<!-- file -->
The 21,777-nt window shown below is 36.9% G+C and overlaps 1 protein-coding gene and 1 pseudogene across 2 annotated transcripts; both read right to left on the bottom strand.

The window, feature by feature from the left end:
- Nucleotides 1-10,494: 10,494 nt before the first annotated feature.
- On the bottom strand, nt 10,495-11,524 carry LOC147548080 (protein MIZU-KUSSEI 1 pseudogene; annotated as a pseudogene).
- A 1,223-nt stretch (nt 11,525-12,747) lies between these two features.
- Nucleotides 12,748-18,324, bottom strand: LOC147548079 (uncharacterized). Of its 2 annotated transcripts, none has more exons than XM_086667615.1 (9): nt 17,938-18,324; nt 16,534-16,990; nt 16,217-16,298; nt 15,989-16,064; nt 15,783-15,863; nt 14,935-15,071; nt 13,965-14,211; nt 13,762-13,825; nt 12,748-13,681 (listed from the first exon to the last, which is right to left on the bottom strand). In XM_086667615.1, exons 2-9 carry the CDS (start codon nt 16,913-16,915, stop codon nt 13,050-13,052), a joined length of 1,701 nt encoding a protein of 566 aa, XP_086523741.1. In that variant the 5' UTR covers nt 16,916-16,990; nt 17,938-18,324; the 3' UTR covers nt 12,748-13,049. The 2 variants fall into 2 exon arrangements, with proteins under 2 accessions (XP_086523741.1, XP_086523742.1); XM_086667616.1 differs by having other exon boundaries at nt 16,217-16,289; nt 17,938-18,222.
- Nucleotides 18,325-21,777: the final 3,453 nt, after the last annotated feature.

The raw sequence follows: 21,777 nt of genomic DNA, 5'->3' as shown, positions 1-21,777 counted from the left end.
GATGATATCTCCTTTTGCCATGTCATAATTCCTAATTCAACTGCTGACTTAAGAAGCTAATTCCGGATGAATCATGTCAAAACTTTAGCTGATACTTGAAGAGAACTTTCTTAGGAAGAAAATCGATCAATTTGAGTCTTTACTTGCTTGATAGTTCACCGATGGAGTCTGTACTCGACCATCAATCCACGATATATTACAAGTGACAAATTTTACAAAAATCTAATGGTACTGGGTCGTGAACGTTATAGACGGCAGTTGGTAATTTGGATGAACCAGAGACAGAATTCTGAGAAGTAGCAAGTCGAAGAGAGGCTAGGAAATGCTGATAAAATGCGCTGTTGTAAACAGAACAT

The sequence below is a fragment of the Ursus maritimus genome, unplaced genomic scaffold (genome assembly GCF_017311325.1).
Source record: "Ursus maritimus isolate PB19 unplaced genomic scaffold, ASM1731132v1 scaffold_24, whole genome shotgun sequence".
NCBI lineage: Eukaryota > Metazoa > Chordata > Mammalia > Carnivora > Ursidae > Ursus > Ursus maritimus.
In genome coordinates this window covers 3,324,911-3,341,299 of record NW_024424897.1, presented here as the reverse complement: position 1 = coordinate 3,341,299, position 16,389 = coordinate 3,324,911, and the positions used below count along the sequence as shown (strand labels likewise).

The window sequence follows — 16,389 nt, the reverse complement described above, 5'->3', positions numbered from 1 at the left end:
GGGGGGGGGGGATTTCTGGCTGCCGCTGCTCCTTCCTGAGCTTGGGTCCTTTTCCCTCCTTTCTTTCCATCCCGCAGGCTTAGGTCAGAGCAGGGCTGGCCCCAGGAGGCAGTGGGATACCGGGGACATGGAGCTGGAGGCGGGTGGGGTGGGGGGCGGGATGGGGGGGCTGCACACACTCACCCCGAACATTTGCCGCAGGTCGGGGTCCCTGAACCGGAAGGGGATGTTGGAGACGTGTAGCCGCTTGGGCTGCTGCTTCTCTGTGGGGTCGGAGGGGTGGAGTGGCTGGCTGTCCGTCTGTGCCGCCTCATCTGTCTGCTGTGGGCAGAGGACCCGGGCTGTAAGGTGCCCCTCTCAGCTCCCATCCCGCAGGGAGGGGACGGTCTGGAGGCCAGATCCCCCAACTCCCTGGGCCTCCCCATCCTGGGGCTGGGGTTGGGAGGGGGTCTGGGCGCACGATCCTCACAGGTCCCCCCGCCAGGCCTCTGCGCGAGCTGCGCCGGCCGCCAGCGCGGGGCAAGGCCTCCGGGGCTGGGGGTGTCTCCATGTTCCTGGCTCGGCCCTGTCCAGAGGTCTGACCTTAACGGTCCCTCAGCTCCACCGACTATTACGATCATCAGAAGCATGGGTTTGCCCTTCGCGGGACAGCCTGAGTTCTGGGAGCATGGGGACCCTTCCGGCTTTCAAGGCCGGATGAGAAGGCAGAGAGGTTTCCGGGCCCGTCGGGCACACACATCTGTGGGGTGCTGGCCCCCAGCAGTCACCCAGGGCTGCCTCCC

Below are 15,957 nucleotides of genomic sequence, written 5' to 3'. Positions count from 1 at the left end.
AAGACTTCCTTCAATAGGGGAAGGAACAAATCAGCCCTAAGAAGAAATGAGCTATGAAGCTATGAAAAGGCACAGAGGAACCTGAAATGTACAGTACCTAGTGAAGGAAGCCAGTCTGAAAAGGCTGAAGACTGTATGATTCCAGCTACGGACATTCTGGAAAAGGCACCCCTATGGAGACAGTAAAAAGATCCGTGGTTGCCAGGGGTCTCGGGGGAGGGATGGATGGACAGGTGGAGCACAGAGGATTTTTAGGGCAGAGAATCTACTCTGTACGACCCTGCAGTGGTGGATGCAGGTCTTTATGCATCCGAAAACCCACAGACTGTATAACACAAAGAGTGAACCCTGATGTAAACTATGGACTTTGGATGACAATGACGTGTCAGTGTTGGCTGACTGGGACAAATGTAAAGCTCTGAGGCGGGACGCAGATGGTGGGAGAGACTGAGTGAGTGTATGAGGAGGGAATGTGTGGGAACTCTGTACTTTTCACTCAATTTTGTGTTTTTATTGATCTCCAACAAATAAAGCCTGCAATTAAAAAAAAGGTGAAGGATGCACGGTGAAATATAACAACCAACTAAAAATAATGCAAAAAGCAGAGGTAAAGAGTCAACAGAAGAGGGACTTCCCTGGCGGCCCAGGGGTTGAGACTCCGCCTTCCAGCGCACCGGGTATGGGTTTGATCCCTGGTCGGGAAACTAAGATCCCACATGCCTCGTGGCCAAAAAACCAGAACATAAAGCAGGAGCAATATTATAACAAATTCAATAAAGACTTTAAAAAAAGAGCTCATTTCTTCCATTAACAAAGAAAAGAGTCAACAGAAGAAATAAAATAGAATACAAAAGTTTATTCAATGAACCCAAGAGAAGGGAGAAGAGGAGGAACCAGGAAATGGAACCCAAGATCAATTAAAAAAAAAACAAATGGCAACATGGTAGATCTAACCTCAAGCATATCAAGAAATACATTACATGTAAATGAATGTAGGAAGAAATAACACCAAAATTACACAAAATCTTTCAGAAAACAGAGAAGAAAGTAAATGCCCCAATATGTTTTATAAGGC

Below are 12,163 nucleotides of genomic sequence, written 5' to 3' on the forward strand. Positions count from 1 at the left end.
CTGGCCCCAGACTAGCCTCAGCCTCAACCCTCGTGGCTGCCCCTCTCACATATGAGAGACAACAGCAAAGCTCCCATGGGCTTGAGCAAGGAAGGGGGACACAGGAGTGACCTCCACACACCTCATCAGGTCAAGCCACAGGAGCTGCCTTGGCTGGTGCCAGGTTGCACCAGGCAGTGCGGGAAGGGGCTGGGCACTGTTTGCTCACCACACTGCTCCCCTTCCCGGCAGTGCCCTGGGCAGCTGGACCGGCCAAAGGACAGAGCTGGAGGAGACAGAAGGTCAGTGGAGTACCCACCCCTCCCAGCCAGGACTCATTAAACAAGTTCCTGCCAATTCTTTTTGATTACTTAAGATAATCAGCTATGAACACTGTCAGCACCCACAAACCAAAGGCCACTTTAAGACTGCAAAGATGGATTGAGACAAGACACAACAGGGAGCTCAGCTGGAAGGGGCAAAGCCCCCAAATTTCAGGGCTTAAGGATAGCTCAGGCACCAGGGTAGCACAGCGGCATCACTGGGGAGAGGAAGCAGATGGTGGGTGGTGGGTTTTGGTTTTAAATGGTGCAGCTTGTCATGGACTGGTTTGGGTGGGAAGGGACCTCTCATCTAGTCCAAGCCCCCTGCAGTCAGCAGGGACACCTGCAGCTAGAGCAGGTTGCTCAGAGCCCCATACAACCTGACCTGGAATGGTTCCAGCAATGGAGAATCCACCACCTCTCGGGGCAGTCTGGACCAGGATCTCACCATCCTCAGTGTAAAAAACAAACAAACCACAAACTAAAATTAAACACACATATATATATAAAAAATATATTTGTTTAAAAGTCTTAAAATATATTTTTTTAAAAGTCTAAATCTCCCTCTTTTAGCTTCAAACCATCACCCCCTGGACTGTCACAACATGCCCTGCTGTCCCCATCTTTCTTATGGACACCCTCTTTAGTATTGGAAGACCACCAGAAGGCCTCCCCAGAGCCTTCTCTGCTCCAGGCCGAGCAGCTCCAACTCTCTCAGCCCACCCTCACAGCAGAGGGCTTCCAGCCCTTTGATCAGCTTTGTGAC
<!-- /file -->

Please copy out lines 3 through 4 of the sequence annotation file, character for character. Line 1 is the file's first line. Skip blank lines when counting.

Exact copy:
- Nucleotides 1-10,494: 10,494 nt before the first annotated feature.
- On the bottom strand, nt 10,495-11,524 carry LOC147548080 (protein MIZU-KUSSEI 1 pseudogene; annotated as a pseudogene).